Local congregations are finding ways to thrive by developing liturgical and ministry-based niches in their communities while anchoring their identities in denominations, says the former dean of the Wake Forest School of Divinity.
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There will be a “leveling out” in the future as the emphasis shifts from clergy, buildings and the white middle class to a more empowered lay leadership, a variety of venues and a more expansive view of “who God has called to be God’s people,” says the stated clerk of the PC(USA).
Large Protestant churches are more than twice as likely to be multiracial now compared to a decade ago. Why is that? And what does it mean for the rest of us?
There may be churches that don’t care about growth. But these can’t possibly be Methodist.
Church leaders must be willing to hold themselves accountable for what’s going on in congregations because wishful thinking won’t help the church thrive in the future, the late AME bishop said in a 2010 interview.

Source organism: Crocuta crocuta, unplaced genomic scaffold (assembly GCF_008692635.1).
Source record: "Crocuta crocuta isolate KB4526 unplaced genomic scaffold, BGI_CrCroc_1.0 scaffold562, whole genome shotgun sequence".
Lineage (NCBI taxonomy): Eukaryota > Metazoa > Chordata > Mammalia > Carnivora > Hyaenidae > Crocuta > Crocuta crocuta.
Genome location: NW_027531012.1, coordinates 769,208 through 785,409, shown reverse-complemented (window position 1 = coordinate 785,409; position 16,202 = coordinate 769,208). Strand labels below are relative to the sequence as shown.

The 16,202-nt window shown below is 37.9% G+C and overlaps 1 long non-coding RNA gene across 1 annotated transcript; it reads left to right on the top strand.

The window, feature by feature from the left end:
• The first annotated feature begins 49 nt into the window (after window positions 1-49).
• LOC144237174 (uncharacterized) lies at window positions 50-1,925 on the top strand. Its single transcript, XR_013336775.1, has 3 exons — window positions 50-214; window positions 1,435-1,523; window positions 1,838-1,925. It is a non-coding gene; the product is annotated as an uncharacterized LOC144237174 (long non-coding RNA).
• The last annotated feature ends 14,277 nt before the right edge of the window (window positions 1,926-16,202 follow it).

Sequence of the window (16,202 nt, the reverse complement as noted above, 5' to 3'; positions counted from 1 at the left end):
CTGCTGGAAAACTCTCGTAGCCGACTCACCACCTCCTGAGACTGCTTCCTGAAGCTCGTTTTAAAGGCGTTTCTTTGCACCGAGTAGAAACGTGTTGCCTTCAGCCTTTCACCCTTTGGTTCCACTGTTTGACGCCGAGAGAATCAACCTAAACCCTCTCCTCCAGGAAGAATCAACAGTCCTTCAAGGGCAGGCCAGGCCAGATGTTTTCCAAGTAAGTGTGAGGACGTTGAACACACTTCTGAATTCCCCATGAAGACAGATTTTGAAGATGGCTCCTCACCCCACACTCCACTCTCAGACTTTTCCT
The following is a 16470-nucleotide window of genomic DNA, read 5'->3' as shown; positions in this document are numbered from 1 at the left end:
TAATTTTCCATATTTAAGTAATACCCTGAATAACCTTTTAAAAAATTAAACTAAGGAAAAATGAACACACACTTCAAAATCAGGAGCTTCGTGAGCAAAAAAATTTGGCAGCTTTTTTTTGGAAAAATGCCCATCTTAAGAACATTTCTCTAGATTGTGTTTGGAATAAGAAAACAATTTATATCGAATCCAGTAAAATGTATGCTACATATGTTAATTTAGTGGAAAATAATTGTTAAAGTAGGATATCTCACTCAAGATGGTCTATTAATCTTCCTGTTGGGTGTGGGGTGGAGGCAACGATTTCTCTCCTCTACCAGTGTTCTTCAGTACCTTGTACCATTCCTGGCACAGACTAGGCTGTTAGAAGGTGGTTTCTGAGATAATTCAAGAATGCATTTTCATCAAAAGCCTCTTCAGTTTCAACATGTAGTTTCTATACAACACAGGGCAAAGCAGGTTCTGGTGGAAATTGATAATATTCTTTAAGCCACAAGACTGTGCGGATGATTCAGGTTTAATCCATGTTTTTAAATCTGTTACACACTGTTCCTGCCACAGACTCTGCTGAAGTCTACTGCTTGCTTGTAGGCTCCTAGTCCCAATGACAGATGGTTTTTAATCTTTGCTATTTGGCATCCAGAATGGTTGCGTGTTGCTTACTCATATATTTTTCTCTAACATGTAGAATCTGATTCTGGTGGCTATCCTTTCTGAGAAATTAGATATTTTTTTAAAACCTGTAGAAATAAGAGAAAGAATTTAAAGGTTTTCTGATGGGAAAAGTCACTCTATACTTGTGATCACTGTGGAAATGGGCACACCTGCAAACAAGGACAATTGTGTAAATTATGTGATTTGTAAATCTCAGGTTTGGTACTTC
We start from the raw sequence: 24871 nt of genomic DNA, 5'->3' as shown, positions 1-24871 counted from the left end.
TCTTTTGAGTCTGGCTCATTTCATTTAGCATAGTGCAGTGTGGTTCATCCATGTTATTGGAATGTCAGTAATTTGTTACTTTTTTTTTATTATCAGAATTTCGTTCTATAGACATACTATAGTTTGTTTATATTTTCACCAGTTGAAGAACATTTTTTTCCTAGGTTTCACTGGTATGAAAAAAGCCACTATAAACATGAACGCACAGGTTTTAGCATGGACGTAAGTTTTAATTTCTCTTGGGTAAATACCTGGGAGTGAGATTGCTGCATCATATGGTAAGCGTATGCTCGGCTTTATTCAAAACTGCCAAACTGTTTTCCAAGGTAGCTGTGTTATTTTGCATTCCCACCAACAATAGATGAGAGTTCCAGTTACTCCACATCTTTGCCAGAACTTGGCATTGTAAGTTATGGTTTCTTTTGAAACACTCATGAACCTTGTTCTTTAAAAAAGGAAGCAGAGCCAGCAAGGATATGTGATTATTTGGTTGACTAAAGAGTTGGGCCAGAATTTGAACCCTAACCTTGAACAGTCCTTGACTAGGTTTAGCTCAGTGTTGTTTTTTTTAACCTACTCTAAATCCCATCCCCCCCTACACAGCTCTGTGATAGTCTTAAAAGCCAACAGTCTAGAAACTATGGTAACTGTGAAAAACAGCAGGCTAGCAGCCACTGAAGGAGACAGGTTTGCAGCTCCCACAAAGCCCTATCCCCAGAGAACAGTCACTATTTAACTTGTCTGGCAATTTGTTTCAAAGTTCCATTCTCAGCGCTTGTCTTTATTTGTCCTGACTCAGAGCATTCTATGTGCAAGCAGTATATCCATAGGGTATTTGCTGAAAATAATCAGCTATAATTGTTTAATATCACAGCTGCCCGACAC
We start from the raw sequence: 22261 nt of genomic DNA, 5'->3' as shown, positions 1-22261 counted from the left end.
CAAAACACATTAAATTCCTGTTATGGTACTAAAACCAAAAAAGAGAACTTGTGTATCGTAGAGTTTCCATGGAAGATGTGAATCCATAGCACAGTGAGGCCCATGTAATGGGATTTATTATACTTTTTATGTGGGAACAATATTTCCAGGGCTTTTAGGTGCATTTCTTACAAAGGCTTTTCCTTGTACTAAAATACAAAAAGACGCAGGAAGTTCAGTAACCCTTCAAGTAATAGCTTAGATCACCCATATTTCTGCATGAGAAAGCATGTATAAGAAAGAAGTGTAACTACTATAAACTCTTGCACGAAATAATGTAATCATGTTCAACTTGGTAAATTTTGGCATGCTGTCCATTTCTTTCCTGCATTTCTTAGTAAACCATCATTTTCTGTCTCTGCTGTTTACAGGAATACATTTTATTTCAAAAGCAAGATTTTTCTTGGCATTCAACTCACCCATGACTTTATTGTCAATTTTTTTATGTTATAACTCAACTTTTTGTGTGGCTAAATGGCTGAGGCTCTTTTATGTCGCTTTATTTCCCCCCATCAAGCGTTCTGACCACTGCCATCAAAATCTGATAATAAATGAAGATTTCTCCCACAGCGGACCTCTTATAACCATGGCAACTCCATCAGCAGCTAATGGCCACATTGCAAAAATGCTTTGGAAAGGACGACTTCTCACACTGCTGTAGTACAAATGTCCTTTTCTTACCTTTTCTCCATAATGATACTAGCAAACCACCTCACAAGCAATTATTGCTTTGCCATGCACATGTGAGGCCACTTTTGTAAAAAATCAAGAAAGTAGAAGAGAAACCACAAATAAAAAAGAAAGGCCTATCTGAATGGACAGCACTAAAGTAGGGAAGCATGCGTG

But if denominations are to have a vibrant future, they must become a means to network people in meaningful, covenantal relationships, says the former head of the Reformed Church in America.
A major figure in the emerging church talks about what’s good about denominations, the challenges the organizations face and some “wild ideas” for the future.
The economic squeeze can bring out more creative faithfulness in ministry. Here are some examples.